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Cheng, H., & Liu, S. (2019). Haptic Force Guided Sound Synthesis in Multisensory Virtual Reality (VR) Simulation for Rigid-Fluid Interaction. In 2019 IEEE Conference on Virtual Reality and 3D User Interfaces (VR) (pp. 111–119). IEEE. https://doi.org/10.1109/VR.2019.8797906

In this paper, Section 5.3 presents several experiments to assess the effectiveness of their approach. They asks three questions for each scenarios with or without audio feedback:

  1. Can you recognize that you are interacting with the water, despite the rigid lever provides conflicting perceptual cues?

  2. Do you think increasing haptic feedback / haptic and audio feedback can increase reality?

  3. How strong is the sense of reality?

For the first and second question, the participant answer yes or no, so that they record their response as 1 or 0. The last question is the satisfaction score from 1 to 10.

I thought that they should compare the results by using a paired t-test to each question result, because the condition is related to 'audio'.

In their result, they calculate the mean and variance for each question, and compute p-value and t-value for each scenario. (I think that they find the p-value and t-value by comparing two conditions)

(One scenario with audio, Mean (Q1): 0.73, Std (Q1): 0.2095, Mean (Q2): 0.67, Std (Q2): 0.2381, Mean (Q3): 6.33, Std (Q3): 2.5238),

(One scenario without audio, Mean (Q1): 0.33, Std (Q1): 0.2381, Mean (Q2): 0.40, Std (Q2): 0.2571, Mean (Q3): 3.47, Std (Q3): 1.4095)

P-value: 6.431, T-value: < 0.005

They find the statistical significance between two condition by using a one-way Analysis of Variance (ANOVA) test, and they get the reported p-value is less than a significance level of 0.05.

Moreover, they apply the Post-hoc analysis (pairwise comparison between conditions) by using Bonferroni method and Wilcoxon signed-rank test.

How they the p-value and t-value based on this experiment setting? Is their method valid?

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  • $\begingroup$ Please revise the question for grammar. "How they the p-value and t-value based on this experiment setting?" is not an English sentence. $\endgroup$ – mzunhammer Dec 16 '19 at 13:32
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There seems to be a number of problems with the presentation of results and the statistics in Section 5.3 of the referenced paper:

1) The results are presented in rather poor English so it is hard to judge what exactly the authors mean. (Admittedly, mine isn't perfect either, but this section is close to incomprehensible.)

2) As sysexits mentions: It is strange that multiple one-way-ANOVAs are performed to test for pairwise differences between two levels of the factor audio/no audio, since an one-way ANOVA is commonly used to test for differences in more than two factor levels. However, this should not be a big problem: In principle, a one-way ANOVA with only two factor levels should yield similar results as a t-test, if variances are comparable across the two conditions (see this discussion as a ref).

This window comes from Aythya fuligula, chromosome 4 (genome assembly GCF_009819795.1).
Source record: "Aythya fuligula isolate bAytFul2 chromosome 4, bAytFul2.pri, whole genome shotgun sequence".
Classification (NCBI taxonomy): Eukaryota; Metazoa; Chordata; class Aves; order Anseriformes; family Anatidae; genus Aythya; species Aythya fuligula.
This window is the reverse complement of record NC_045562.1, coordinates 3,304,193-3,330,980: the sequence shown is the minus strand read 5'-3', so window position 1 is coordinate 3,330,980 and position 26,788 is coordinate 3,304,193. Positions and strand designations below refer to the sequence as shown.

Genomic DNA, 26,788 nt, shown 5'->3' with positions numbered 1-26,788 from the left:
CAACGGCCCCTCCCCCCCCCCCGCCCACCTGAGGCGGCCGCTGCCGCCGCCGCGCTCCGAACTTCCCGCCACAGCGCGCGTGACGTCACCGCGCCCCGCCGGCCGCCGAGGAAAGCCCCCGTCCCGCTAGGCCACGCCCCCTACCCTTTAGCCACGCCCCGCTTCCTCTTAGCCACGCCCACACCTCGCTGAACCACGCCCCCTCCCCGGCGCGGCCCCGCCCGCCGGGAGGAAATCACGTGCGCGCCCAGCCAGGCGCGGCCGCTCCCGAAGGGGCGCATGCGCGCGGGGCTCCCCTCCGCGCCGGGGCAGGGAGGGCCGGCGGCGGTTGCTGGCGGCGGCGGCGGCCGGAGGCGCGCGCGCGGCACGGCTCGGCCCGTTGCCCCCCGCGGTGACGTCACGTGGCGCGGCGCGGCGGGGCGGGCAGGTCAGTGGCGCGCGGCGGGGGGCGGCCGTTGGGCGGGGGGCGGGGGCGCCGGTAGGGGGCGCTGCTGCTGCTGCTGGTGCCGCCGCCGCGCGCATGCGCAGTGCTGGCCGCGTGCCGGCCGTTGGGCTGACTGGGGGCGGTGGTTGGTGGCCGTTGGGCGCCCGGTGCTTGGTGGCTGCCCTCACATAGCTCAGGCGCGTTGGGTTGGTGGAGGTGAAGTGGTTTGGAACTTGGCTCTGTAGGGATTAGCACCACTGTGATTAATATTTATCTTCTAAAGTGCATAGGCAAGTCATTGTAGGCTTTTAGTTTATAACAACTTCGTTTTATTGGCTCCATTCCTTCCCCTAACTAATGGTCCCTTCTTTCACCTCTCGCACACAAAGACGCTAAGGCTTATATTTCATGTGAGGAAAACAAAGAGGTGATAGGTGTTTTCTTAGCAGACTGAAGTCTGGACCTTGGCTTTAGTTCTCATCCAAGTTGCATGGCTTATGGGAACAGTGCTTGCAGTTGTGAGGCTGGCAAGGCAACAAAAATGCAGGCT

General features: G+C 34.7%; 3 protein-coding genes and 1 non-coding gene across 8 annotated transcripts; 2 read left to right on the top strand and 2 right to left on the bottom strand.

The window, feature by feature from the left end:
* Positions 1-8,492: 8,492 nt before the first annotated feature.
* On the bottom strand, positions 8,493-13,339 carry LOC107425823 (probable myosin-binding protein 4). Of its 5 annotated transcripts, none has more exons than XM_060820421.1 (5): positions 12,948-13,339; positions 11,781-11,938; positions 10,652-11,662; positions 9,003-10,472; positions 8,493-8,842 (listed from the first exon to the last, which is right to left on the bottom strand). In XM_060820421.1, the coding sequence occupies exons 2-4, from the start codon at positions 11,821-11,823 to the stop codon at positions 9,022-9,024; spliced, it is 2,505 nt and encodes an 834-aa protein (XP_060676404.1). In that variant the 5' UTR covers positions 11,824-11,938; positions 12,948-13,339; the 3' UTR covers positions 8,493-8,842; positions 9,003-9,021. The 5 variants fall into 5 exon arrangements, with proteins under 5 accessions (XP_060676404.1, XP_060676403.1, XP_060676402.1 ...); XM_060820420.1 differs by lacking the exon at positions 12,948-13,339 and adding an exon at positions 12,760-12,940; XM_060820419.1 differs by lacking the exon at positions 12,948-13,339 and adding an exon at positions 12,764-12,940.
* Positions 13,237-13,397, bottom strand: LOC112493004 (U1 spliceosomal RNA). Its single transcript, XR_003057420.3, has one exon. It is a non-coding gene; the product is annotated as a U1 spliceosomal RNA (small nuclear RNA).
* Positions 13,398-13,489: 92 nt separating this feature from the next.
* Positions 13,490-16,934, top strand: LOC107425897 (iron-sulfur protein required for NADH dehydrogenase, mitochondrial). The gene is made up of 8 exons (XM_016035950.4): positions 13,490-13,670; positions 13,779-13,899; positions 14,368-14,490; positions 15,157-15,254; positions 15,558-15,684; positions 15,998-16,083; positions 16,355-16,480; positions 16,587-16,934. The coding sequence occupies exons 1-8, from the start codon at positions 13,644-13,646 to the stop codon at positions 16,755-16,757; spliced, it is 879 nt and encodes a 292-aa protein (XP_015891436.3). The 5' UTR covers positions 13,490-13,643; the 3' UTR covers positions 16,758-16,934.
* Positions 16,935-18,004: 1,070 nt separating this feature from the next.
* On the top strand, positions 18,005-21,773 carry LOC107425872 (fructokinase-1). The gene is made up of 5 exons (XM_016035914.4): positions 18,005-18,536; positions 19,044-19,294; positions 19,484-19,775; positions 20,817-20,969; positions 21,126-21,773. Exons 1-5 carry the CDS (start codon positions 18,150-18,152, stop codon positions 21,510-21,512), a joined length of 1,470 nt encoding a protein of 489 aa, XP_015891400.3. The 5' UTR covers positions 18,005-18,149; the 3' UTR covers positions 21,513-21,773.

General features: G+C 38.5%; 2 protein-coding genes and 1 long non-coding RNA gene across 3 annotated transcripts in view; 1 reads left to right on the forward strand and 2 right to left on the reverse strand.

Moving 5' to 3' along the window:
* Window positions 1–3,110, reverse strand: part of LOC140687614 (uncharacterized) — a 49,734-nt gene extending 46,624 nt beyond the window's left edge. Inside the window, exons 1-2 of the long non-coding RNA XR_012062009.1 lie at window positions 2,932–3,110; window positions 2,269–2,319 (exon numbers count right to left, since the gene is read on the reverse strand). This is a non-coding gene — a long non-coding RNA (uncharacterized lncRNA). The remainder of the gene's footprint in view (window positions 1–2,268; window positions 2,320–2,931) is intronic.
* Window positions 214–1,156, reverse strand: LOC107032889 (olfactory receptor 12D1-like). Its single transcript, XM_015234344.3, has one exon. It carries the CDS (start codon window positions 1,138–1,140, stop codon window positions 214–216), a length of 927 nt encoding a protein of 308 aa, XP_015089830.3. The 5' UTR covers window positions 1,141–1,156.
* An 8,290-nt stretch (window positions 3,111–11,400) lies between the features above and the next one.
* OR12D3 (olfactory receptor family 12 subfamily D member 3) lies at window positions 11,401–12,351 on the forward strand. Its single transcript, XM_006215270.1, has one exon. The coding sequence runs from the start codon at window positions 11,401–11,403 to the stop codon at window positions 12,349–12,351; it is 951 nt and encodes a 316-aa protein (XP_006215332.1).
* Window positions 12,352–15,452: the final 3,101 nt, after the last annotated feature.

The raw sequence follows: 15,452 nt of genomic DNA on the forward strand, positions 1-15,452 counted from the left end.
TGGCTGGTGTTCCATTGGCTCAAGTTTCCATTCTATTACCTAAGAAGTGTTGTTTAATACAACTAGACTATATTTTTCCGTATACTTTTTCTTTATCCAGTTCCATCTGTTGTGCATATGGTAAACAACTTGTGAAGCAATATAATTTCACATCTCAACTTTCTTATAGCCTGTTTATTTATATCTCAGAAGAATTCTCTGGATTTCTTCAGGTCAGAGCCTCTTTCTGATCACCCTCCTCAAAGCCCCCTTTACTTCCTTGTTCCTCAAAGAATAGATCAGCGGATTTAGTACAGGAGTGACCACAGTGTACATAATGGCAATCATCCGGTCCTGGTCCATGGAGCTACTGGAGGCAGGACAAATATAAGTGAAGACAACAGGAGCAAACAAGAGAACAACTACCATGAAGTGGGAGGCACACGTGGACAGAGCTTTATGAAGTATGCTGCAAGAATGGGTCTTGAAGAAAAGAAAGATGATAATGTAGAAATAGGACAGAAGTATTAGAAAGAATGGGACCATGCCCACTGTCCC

3) ANOVA results are provided with t-Values, which is also strange since the ANOVA is a F-test, so we would expect F-values. I guess this is due to the fact that the authors present the results of mentioned "post-hoc" pairwise comparisons, which is often provided by default by stats-software when performing an one-way ANOVAs. Since there is only two conditions, this should not be a problem either, as the ANOVAS and the t-test should yield roughly the same results.

Now to the more worrying points:

4) Table 3 presents only one test result for three different outcome measures (Q1, Q2, Q3), over two conditions, for multiple scenarios. This makes me wonder what was tested here. Either a) a different test was performed than described, b) testing results are presented for only one, not three outcomes or c) (most likely) the authors have no clue what they are doing.

5) It seems that all testing was performed within the same 15 volunteers (but description is too poor to judge with certainty). It is not mentioned whether a standard independent-sample one-way ANOVA or a repeated-measures ANOVA was performed. Since there is no explicit statement about this, I guess the authors did the standard ANOVA. If repeated measures were not accounted for, the assumption of independence was violated and test results invalid.

6) The biggest problem is that Q1 and Q2 are dichotomous variables (yes/no), which do not follow a normal distribution by definition. Therefore a main assumption of both t-Tests and one-way ANOVA was violated, tests are therefore invalid. Arguably this is also the case for Q3 (10 level ordinal variable). Non-parametric tests would be more appropriate.

All in all, it seems that inferential testing was presented and performed poorly in the paper mentioned. However, judging from the descriptive results, the differences between audio/no audio conditions in Experiment 2 are large enough (compared to the SDs) that appropriate statistical tests would probably yield statistically significant results, too.

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